Iran emphasizes nuclear reconciliation, criticizes US military posture in Persian Gulf
By ERIK SLAVIN | STARS AND STRIPES Published: March 5, 2014
TOKYO — Iran’s foreign minister stressed that Tehran does not seek to weaponize its nuclear program, then questioned the continuing role of the United States military in the region during a meeting with reporters Wednesday.
Foreign Minister Mohammad Javad Zarif said even the perception that Iran was interested in a nuclear weapons program was detrimental to his nation’s security.
“The best way for the West to ensure Iran’s nuclear program remains peaceful is to ensure Iran has a transparent nuclear program ... that is, I believe a common objective we can have,” Zarif said.
Last month in Vienna, Zarif and Iranian officials met with delegations with the five permanent members of the United Nations Security Council, plus Germany, and they agreed on a series of talks on ending the confrontation over Iran’s nuclear program.
Iran’s call for nuclear transparency has been met with hope from the U.S. administration, though some U.S. lawmakers continue to push for new sanctions on the regime. President Barack Obama has said he will veto any legislation containing new sanctions.
Zarif’s view of how the current nuclear negotiations came to be is at odds with those who believe that crippling economic sanctions brought Tehran to the negotiating table.
Iran’s people “chose to engage” with the West by rejecting more hardline politicians during last year’s elections, Zarif said.
Furthermore, he said, the West was willing to change its approach because its system of sanctions failed to stem Iran’s nuclear progress.
He conceded that the sanctions had produced hardship on Iran’s people, but added that when the current round sanctions began, Iran had 200 nuclear centrifuges. It now as 19,000 centrifuges, Zarif said.
“You cannot wish Iran’s nuclear program away,” Zarif said. “You cannot entertain illusions of a zero-enrichment option.”
Skeptics of Iran’s engagement policy point to the massive centrifuge buildup as proof that Iran still wishes to retain the capability to produce weapons of mass destruction.
But, Zarif said that nuclear energy will allow Iran to use its vast oil resources to manufacture profitable petrochemicals. He added that a U.S. study dating to 1974 – before Iran’s Islamic revolution – recommended that Iran derive 20 percent of its energy from nuclear sources.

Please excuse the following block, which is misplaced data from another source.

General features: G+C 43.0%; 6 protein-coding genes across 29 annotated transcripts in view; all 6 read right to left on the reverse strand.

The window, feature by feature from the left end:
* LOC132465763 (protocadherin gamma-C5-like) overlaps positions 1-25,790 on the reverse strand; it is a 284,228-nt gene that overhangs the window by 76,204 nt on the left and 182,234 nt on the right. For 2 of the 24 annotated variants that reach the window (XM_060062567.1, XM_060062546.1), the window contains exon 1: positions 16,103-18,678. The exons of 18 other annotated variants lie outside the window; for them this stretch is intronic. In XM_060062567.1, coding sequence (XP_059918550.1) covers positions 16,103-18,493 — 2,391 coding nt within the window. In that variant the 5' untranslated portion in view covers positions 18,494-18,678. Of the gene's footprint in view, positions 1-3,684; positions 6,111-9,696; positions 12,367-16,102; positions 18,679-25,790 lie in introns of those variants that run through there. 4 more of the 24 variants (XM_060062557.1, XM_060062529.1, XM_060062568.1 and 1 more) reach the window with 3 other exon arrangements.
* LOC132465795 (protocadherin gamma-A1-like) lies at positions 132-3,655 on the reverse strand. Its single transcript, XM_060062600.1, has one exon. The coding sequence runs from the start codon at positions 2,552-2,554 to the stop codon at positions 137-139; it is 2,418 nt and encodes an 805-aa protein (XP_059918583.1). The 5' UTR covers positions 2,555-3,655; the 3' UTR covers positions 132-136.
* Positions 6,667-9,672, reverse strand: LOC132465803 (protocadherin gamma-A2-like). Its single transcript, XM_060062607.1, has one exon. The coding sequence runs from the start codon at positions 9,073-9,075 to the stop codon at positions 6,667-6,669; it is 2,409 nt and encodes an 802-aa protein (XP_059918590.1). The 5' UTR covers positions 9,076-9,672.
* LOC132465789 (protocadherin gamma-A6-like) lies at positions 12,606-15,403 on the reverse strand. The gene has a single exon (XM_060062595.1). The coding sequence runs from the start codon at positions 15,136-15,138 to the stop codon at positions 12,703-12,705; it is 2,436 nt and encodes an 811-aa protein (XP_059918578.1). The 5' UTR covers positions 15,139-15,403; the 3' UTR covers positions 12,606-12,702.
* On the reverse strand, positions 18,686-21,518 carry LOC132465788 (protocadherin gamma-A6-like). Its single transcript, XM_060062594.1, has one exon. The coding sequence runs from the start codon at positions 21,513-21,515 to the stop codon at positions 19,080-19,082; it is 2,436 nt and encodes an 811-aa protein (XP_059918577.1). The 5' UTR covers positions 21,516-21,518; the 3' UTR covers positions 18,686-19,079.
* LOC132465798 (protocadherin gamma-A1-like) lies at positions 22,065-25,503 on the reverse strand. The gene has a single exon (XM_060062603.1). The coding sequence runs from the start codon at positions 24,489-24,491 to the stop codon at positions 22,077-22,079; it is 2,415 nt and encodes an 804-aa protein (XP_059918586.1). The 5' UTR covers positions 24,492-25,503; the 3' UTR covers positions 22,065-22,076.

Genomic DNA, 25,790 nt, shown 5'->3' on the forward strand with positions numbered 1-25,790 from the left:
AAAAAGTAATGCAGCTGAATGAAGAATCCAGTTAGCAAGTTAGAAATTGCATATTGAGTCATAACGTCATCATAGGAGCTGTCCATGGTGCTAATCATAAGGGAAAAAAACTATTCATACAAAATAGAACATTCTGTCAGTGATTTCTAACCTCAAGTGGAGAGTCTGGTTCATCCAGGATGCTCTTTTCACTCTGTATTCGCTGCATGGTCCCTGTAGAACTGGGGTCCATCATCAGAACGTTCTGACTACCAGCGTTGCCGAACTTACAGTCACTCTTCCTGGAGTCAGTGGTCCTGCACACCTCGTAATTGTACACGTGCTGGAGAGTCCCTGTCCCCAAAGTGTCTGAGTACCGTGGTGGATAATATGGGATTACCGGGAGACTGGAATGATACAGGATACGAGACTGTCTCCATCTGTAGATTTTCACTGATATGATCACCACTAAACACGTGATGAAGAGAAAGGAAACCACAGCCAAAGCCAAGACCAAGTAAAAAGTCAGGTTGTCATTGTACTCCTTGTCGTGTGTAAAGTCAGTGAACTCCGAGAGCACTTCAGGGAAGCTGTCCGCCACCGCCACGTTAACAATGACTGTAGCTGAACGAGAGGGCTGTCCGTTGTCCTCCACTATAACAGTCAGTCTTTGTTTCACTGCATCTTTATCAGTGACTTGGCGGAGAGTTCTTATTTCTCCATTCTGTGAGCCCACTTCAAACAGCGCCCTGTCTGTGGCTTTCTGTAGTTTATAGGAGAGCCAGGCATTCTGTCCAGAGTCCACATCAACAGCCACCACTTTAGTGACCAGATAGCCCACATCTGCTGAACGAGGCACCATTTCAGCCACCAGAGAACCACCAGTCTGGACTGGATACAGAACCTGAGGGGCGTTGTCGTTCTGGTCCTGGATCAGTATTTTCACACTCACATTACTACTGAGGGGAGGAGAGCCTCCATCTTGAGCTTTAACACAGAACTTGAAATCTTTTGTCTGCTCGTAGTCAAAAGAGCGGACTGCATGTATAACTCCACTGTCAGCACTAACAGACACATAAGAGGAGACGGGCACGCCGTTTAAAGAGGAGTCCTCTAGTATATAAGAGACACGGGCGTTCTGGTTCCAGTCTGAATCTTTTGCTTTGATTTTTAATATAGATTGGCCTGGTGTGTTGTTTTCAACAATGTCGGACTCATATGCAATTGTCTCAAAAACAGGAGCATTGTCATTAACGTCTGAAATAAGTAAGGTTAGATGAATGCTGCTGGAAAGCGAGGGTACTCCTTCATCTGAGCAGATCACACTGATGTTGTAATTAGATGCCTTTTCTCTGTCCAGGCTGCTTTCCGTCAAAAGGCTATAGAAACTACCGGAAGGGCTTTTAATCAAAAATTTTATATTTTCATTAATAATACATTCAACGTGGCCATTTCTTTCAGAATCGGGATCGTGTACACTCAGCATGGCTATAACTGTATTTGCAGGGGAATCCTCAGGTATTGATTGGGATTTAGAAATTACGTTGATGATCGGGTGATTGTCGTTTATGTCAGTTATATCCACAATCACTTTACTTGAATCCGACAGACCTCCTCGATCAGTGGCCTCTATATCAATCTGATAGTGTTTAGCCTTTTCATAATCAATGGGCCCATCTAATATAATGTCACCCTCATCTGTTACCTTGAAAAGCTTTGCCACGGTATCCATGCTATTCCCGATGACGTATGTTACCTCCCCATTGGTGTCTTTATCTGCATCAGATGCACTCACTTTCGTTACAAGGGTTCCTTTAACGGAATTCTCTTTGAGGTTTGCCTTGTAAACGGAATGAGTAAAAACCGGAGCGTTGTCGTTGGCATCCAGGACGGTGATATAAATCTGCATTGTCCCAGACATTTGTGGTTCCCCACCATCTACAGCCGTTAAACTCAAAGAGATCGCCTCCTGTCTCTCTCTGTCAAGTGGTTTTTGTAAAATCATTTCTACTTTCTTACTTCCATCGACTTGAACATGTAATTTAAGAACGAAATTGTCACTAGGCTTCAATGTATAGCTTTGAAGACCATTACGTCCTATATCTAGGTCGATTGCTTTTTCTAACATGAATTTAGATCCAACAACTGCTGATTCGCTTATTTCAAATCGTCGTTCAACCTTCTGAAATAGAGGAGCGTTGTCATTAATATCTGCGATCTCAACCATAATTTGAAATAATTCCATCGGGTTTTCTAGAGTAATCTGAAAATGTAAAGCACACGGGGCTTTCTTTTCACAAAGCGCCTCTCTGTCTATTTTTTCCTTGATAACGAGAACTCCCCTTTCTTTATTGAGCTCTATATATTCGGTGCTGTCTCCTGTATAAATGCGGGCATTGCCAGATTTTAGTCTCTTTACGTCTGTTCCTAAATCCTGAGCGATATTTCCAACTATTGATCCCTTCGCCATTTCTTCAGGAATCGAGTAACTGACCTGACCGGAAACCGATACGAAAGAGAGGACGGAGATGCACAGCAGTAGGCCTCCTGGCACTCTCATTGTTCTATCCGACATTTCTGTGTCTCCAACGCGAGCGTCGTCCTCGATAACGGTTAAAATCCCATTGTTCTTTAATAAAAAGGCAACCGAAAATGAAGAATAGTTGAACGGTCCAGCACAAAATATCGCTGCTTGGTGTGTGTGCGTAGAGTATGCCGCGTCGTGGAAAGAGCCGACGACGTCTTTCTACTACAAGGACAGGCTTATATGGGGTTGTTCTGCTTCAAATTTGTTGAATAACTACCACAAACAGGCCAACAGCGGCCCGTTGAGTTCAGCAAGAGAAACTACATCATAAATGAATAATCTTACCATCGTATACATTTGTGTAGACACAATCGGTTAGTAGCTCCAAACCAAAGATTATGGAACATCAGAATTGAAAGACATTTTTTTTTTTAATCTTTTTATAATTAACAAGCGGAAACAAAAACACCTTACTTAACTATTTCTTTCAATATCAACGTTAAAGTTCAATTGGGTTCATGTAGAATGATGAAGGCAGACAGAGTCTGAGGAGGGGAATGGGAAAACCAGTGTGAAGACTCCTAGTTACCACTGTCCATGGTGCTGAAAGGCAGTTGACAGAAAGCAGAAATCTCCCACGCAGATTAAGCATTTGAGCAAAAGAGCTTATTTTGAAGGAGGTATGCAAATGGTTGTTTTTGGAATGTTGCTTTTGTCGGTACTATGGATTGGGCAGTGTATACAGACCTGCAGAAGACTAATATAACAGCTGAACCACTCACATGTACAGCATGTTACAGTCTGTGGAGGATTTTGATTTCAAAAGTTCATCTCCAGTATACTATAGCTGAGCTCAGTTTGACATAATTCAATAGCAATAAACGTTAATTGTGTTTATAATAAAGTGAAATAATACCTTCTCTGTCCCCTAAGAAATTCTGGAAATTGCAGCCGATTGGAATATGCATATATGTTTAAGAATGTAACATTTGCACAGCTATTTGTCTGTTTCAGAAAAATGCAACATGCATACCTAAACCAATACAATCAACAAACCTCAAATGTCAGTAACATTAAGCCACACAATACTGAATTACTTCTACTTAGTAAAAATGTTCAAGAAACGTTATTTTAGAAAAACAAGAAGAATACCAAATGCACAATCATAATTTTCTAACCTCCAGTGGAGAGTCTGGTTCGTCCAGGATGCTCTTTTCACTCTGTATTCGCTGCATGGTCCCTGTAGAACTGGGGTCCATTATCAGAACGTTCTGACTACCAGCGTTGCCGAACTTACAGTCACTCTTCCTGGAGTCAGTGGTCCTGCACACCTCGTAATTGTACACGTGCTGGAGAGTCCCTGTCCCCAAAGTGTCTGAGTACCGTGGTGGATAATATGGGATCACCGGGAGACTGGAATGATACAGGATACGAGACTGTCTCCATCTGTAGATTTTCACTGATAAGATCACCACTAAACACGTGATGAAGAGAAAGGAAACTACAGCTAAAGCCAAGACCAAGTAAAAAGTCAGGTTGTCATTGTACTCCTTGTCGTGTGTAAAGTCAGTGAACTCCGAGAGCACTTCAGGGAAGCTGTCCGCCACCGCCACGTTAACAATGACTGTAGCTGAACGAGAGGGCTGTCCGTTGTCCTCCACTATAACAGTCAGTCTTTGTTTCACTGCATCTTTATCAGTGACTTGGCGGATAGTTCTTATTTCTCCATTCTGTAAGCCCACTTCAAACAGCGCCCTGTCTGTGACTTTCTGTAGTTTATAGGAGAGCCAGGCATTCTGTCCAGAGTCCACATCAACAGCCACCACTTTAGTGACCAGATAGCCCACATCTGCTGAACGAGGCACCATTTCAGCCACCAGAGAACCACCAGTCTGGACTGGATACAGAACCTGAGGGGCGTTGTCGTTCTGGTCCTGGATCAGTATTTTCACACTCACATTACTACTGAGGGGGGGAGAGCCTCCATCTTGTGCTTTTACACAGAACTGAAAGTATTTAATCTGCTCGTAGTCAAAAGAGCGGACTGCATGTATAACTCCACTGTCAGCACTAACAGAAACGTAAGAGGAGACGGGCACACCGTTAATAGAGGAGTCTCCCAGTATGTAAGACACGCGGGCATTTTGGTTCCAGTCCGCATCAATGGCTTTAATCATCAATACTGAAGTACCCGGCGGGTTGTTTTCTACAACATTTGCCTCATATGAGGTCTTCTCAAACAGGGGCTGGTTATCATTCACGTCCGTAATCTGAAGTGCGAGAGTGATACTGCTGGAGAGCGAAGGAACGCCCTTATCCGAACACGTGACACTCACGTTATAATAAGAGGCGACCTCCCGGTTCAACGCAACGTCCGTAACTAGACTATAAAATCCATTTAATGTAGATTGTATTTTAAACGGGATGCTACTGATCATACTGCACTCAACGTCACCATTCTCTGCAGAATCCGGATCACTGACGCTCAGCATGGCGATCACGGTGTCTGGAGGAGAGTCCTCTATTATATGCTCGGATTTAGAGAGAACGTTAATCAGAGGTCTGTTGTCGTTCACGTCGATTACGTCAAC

A secondary hurdle in the U.S.-Iranian relationship remains Tehran’s stance on freedom of navigation in the Persian Gulf and surrounding waters.
The U.S. maintains its Fifth Fleet headquarters in Bahrain, which lies about 140 miles from Iran across the Persian Gulf. Zarif said that in light of the results of U.S. military intervention in Iraq and Afghanistan, Washington should rethink its deployment of force throughout the world.
“We do not believe presence of foreign forces is conducive to security,” Zarif said. “Presence of foreign forces always leads to a greater propensity for miscalculations.”
Zarif did not directly answer a question on whether Iran still considered the closure of the Strait of Hormuz — a narrow area where about 20 percent of the world’s oil is shipped through — to be a legitimate tactic in achieving its aims.
While discussing U.S.-led sanctions in 2011, Iranian media reported 1st Vice President Mohammad Reza Rahimi saying that, “If Iran oil is banned, not a single drop of oil will pass through Hormuz Strait.”
Zarif, however, did emphasize a desire to avoid conflict.
“The policy of this government is to try to bring the possibility of the need to resort to force to a minimum, both for us and our adversaries,” he said.
The Strait of Hormuz has a navigable area of about 20 miles across. Analysts at several Washington-based think tanks have reported that Iran in recent years has pursued an “anti-access, area-denial” strategy similar to that of China. They have stated that while Iran cannot match conventional arms in a standoff with the United States, it could attempt to use anti-ship missiles, anti-aircraft missiles and its large stockpile of sea mines to keep the U.S. from opening the international waters of the strait.
U.S. officials have previously stated that any attempt to close the strait would provoke a military response.